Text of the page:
Laura Lippman does not feel bad about her neck. Like, at all. In fact, she writes in My Life as a Villainess, “I have decided, at the age of 60, that I am a goddamn knockout.” She is, objectively, but that statement’s about more than her appealing physical self; it’s a celebration of finally shedding decades of societally induced self-consciousness about food and her body. The essay in which it resides, “The Whole 60,” with its “positivity, damn it” vibe, is a fitting kickoff to a smart, thoughtful, sometimes vulnerable, always witty collection of essays. Some are new, some previously published, and together they offer an overview of a very special life so far.
Lippman is aware of and thankful for said specialness, and she acknowledges her good fortune often. She adores her brilliant cultural-phenomenon-creator husband, David Simon, known for TV shows “The Wire” and “Treme,” et al. She loves her charming 10-year-old, who made Lippman a mom at 50; is fiercely grateful for a dazzling nanny named Yaya; and treasures her friends, even if she’s pretty sure she isn’t such a great friend to them sometimes.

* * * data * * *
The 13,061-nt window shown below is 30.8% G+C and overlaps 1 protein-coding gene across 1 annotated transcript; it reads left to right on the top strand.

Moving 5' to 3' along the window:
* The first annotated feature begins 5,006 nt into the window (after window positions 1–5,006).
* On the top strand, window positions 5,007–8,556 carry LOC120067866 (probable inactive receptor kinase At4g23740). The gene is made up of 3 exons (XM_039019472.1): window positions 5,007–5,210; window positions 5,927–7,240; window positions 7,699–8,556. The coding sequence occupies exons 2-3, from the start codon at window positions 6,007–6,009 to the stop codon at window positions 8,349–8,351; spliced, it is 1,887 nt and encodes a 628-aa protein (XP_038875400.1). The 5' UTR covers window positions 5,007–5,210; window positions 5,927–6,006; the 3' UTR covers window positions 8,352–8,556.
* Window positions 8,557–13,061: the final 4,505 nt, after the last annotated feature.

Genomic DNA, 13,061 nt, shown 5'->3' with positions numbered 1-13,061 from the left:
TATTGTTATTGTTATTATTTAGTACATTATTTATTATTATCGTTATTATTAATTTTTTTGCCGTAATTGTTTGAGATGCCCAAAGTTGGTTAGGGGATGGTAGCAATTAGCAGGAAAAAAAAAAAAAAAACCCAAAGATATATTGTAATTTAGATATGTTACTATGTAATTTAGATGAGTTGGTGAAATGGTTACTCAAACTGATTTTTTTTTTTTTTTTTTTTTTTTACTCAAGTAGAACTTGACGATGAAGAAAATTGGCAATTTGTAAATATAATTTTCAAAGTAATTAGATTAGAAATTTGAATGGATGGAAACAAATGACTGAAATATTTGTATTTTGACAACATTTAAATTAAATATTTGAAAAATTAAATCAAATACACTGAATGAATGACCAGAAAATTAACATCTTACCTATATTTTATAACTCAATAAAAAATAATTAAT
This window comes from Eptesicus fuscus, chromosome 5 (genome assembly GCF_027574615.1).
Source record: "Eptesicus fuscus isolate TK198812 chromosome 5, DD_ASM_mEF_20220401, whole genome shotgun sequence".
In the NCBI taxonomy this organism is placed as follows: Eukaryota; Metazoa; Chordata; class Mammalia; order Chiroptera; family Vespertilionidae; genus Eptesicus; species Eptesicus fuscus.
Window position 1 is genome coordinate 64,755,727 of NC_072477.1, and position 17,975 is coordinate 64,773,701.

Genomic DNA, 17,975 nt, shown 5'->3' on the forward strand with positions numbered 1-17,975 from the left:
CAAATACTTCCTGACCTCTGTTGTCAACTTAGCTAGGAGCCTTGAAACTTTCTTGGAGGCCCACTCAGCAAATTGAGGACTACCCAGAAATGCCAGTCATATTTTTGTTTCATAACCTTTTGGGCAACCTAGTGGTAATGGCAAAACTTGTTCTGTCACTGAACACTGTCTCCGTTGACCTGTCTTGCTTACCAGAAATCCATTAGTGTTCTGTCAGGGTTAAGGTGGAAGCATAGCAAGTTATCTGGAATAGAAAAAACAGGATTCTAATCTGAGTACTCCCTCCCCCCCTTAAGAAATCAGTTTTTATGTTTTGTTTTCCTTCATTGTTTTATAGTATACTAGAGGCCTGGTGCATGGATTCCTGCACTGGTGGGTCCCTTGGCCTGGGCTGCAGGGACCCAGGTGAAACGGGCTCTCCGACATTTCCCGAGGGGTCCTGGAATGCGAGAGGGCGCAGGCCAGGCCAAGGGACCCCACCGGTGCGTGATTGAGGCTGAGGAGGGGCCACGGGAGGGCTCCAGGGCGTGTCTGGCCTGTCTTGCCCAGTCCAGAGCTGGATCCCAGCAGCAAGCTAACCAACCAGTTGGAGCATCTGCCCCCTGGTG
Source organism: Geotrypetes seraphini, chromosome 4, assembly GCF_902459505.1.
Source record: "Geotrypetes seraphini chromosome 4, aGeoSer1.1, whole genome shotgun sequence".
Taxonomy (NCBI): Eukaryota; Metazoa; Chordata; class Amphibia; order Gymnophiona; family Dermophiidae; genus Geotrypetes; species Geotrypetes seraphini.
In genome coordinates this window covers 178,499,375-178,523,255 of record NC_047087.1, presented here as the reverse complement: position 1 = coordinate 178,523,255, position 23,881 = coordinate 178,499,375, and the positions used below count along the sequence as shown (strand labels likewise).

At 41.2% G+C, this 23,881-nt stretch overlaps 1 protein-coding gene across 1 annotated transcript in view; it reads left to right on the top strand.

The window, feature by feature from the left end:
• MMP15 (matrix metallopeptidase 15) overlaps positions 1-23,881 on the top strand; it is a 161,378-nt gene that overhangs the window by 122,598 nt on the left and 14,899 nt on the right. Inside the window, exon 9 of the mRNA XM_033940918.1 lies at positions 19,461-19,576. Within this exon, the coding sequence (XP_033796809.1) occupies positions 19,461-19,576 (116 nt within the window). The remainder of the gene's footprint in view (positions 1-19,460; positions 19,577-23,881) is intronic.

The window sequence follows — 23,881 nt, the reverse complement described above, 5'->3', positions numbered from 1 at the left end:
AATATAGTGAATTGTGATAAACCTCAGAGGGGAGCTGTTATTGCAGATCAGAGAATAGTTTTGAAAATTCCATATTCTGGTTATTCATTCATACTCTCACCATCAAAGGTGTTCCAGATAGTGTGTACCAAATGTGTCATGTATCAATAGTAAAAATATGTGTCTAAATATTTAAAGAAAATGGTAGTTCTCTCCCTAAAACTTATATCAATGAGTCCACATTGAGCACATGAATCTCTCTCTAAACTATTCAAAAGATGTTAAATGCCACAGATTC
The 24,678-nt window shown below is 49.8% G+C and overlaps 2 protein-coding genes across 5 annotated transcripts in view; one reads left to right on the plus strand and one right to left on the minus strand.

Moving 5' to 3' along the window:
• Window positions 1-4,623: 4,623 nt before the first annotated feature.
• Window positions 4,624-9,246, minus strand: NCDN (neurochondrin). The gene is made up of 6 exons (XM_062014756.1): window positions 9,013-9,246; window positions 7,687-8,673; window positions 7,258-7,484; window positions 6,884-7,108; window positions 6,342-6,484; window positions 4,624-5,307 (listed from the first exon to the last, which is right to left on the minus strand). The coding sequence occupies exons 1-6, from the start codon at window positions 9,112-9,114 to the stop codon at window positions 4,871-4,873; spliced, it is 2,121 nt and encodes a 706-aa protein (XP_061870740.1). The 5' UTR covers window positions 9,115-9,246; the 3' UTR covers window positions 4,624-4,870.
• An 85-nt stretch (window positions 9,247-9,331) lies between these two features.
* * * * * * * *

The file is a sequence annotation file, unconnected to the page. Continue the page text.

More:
Before she was known for her critically lauded crime novels (her Tess Monaghan series, 12 books and counting, plus 10 standalones), Lippman was a newspaper reporter for 20 years. In “Waco Kid,” she writes of her early career struggles as a newly minted reporter adjusting to the alien Texas landscape, aghast at endemic racism but also thrilled at her burgeoning love of movies. Her later years as a reporter in her beloved city of Baltimore honed her prodigious writing and editing skills, but she’s still pissed that her growing off-the-clock career as a novelist was held against her (as opposed to male colleagues, who were praised for similar endeavors). In “Game of Crones,” she’s hilariously ticked off about menopause, too, and drops trash-talk and name-drop tidbits here and there like so many tasty, snappy breadcrumbs. There’s also a lovely remembrance of Anthony Bourdain (“Fine Bromance”) and a paean to a double boiler (“Revered Ware”), a cookware-as-tribute to her late father, who was also a journalist.
With its “gleefully honest” hits of humor and willingness to take a close look at some discomfiting truths, it will come as no surprise to Lippman’s fans that My Life as a Villainess is an engaging read—an intrepid investigation of the author’s inner landscape and a raucous, no-holds-barred visit with that friend you admire for her candor, passion and unabashed nostalgia for 1980s fashion.